In the Middle Ages, mentally ill people were considered people of God, to whom the kingdom of heaven was opened. Madness was considered the highest manifestation of wisdom, and not a vice, and often in the literary plots of that time, it was the madman who turned out to be the bearer of truth. But over time, the perception of mentally ill people has radically changed.
The main task of psychiatric hospitals, in addition to treatment, is to isolate patients from society. This, oddly enough, is closely related to the history of a completely different disease. Since the beginning of the 15th century, the epidemic of leprosy in Europe gradually ends, as a result of which multiple leper colony is empty - special settlements where patients with leprosy were taken in attempts to stop the epidemic. They were also called "cursed villages" and they inspired people with real terror. In this regard, a certain collective image of a "leper" person who has been expelled from society and the church has developed in society. After the disappearance of leprosy, this role was assumed by other social groups - the homeless, criminals, carriers of sexually transmitted diseases, libertines and, of course, the mentally ill. Outcasts were made of them, who supposedly were supposed to remind people of divine punishment. And in order to somehow use the deserted leper colony, they began to be taken there en masse.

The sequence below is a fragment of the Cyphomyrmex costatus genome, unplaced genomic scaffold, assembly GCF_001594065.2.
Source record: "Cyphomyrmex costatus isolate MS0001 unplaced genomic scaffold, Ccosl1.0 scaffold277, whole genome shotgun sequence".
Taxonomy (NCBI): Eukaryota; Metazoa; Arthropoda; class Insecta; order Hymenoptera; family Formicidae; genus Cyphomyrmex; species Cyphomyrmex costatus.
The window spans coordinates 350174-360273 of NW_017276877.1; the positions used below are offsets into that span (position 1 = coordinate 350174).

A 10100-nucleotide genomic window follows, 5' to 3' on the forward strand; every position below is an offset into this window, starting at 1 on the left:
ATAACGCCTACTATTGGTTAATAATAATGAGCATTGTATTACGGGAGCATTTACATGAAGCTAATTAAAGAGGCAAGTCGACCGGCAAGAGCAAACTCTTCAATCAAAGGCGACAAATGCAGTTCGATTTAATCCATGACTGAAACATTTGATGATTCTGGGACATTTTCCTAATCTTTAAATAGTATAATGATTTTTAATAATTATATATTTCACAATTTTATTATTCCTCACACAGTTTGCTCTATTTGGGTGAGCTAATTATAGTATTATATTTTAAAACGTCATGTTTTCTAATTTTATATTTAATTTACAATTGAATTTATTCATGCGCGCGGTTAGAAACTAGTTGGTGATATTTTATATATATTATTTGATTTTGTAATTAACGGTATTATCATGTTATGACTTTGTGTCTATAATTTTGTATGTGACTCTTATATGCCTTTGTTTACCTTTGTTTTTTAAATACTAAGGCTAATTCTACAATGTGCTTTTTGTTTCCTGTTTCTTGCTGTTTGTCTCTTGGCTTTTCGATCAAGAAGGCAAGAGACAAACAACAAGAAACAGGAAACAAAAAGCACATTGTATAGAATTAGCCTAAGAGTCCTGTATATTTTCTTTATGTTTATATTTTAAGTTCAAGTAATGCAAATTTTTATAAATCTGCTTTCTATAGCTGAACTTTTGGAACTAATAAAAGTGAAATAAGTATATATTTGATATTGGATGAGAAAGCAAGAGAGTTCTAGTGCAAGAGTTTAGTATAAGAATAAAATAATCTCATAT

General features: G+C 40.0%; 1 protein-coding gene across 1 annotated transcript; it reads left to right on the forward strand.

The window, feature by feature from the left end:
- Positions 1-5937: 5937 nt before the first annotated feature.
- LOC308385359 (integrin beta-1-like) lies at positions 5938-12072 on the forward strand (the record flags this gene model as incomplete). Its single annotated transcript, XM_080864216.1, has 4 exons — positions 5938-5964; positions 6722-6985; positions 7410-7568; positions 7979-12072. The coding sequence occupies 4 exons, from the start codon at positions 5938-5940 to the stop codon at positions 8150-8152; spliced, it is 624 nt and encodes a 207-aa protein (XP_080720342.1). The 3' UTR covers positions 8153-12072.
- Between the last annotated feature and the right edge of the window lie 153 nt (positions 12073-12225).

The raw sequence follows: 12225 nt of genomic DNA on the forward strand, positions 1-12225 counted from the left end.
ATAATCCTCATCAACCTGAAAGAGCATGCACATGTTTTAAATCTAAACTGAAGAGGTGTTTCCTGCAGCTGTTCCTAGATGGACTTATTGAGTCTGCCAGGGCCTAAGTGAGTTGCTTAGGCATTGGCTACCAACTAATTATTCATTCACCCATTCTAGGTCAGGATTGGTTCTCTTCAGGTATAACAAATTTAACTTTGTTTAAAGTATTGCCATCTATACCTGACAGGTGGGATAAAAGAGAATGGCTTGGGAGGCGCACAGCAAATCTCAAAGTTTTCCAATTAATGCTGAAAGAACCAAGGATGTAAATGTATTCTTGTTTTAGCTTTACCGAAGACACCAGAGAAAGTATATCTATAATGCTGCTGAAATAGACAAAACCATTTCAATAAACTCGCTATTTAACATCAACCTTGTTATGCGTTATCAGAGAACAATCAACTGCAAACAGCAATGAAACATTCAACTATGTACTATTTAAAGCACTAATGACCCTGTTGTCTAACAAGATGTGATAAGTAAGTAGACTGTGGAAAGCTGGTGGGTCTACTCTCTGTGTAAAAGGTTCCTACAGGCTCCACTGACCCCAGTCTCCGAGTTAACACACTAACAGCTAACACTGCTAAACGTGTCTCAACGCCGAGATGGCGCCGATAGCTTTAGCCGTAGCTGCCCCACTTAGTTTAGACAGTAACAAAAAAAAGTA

It turned out that the mentally ill in the eyes of society gradually became something like "heirs" of leprosy, and treated these people accordingly. After that, psychiatric hospitals began to appear in the form in which we know them now. It is believed that the first psychiatric hospital appeared in 1409 in Valencia, which was then quite developed in matters of mental health. It was called Hospital de los Pobres Inocentes.
The first such institution in England was St. Mary of Bethlehem, which later became the Bethlem Royal Hospital. Interestingly, it was from the name of this hospital that the word "bedlam" came from, which became a household name, and at first was used as a synonym for an insane asylum, and today is used to refer to disorder and confusion.
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There are many videos on YouTube about the history of Bedlam.
There is a BBC documentary on the history of psychiatric hospitals. Check it out if you are interested in this topic.
Officially: either in Elbing (1320s) or in Valencia (early 15th century). Nevertheless, there are references to special institutions at temples in Constantinople, as well as in the Middle East around the 7th-8th centuries. At the end of the Middle Ages, similar psychiatric hospitals appeared throughout Europe and represented something like a prison, to which a variety of procedures were added in the middle of the 18th century, rather reminiscent of torture - fixation to beds and chairs, immersion in cold water and other horrors.
In its modern form, psychiatric hospitals, in which they tried to at least not harm patients, appeared in the second half of the 19th century. And then, such methods took root with a creak, even in the post-war years in the USA and Western Europe, not to mention the countries where the so-called. punitive psychiatry, patients were isolated and supervised rather than treated.